Organization questions test your potential to create a specific introduction and closing sentences for paragraphs and choose the best transitions. In simple terms, you have to make a passage with clear structural signposts.
Style (15-20% of test, 12-15 questions):
You need to choose the best words, phrases, and images to go with the passage's tone on such questions. You also have to correct sentences for excessive wordiness and redundancy.
You have to develop a passage strategy.
The English test questions get merged with the passage, and you must develop a reliable, consistent passage strategy. In this method, you have to skim an entire paragraph, then go back and answer all of the questions related to that paragraph. It gives you sufficient context to answer the questions while still being efficient. Remember, you have to figure out what works best for you!
Learn Essential Grammar Rules
While many grammar rules will be tested in the ACT English section, some rules get always repeated. These include rules about forming correct sentences and using proper punctuation, mainly commas. Learning these essential rules inside out will help you to get through the test successfully.
There are six key content areas tested on ACT math: Pre-Algebra, Elementary Algebra, Intermediate Algebra, Coordinate Geometry, Plane Geometry, and Trigonometry.
Let's look at what topics you can expect to see in each content area:
The questions on the ACT math section are all multiple choice, each five-choice question. Some of these questions will be in word problems and simple, straightforward math problems. These questions might have figures, graphs, or charts.
You must also be aware that the questions are organized by difficulty and content. About First 1-20 questions will be "easy," questions 21-40 will be "medium" difficulty, and questions 41-60 will be "hard."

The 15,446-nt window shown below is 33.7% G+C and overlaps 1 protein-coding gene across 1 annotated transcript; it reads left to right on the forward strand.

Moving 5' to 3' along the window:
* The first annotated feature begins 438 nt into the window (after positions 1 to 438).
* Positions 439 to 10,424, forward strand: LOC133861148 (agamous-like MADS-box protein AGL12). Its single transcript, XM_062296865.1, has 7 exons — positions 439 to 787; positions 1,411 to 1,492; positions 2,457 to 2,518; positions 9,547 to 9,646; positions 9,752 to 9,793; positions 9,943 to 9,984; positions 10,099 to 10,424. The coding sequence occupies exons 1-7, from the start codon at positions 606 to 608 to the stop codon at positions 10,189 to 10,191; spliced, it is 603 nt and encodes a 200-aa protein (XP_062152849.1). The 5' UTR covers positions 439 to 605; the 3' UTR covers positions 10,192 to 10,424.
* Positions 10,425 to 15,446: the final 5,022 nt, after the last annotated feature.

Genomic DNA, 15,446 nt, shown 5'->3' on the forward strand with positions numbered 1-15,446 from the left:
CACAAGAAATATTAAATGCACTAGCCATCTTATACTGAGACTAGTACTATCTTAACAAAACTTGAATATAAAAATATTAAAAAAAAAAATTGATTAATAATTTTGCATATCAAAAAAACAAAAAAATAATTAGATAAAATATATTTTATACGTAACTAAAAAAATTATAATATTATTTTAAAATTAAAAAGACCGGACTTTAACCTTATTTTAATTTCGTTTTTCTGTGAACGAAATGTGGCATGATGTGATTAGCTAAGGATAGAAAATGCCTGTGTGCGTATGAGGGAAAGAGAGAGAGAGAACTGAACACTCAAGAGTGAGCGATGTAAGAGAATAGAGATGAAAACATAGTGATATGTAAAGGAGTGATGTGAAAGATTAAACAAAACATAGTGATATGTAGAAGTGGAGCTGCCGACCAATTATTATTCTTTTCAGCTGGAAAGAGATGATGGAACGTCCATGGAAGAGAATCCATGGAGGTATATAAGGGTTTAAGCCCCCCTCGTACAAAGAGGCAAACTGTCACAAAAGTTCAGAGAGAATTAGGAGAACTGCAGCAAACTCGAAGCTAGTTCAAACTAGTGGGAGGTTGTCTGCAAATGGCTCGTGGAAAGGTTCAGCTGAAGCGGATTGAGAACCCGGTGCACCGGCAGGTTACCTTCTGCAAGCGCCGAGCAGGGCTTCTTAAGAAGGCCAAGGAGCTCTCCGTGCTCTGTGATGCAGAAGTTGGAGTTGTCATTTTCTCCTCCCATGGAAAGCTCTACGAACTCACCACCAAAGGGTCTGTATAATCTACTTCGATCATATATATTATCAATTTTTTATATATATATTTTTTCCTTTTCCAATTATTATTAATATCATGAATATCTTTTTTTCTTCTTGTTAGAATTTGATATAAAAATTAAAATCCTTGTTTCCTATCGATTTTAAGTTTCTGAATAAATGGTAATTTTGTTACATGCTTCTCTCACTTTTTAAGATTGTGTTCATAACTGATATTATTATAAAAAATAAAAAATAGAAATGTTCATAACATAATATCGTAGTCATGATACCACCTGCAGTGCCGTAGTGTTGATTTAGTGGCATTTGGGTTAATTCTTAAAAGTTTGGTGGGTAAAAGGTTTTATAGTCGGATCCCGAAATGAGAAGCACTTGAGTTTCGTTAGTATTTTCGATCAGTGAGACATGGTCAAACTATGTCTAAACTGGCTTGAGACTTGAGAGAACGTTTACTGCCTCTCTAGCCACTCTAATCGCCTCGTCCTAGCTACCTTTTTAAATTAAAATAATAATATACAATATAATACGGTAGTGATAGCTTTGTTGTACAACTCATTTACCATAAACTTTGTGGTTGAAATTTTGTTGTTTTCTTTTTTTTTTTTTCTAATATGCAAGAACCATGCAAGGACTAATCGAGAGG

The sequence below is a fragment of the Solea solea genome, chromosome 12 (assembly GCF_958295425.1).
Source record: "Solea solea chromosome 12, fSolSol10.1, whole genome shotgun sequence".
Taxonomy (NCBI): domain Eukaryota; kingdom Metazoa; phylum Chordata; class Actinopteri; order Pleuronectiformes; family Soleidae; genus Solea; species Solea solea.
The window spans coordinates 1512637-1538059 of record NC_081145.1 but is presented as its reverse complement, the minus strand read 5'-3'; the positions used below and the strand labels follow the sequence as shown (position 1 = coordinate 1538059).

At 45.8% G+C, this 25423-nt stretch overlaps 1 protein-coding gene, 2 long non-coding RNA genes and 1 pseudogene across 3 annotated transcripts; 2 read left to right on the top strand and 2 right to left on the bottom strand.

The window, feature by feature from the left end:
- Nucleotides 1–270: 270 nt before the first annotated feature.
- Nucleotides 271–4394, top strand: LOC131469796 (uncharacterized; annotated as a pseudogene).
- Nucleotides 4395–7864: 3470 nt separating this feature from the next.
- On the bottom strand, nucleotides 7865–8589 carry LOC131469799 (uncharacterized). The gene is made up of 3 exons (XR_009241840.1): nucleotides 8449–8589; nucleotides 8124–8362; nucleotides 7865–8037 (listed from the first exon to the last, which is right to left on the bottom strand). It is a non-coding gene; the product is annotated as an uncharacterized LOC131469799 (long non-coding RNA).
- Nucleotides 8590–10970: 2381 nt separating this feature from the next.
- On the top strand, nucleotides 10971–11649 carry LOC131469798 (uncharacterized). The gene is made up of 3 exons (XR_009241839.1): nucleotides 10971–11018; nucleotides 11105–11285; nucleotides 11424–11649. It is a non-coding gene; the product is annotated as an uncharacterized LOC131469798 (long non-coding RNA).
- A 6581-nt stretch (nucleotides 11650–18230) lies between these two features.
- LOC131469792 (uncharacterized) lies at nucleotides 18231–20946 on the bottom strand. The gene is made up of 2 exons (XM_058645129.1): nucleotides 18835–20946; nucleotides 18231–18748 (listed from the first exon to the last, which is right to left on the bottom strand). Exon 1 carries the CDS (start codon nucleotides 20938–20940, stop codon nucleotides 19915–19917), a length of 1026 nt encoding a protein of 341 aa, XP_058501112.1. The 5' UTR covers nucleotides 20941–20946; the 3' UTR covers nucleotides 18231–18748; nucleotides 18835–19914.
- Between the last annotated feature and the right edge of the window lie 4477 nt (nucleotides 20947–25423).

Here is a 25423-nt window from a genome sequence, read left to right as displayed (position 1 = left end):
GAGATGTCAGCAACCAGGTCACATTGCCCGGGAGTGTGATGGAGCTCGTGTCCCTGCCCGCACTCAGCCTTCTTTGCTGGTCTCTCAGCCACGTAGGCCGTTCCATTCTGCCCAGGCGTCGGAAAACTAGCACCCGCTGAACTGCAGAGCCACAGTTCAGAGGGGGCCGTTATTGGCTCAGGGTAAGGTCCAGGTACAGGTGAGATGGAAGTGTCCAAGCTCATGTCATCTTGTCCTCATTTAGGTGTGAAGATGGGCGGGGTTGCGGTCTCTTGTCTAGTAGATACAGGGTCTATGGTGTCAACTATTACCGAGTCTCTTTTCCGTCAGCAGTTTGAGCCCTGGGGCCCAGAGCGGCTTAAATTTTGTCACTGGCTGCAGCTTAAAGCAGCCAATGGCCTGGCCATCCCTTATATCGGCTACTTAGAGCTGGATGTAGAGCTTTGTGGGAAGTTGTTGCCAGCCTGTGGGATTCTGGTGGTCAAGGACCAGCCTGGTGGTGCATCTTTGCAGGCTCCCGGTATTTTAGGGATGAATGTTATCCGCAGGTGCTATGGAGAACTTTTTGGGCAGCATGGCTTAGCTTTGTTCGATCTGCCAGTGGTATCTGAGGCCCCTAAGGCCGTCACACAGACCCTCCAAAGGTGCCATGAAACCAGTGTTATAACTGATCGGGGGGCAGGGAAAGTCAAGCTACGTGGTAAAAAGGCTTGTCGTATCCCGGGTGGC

Whether you experience a specific question as easy or difficult depends on you and the different concepts you are familiar with. But overall, more complex problems that take more time to solve come later in the test.
Questions are organized by subject matter. Questions 1-30 will have more algebra and pre-algebra questions, and the second half of the test will have more geometry and trigonometry.
The ACT does not provide you any formulas for the math section, so you'll need to memorize them and you'll need to use them.
Generally, you don't need a calculator to solve any of the math ACT section questions, but having one will make your problem-solving much more comfortable. Always bring the calculator you are familiar with to use it efficiently on the test day.
You need to solve 60 questions in 60 minutes, which is quite challenging in the ACT math section; You can only do this with time management. There are several strategies you can use to help improve your time management skills. Some more tips you help you;
ACT Reading has and multiple-choice questions that test your reading comprehension skills.
The types of skills you require in ACT Reading;
You have four subsections in the actual test. Three subsections will have long passages, and one subsection will have two paired passages. The subsections will come from four different subject areas;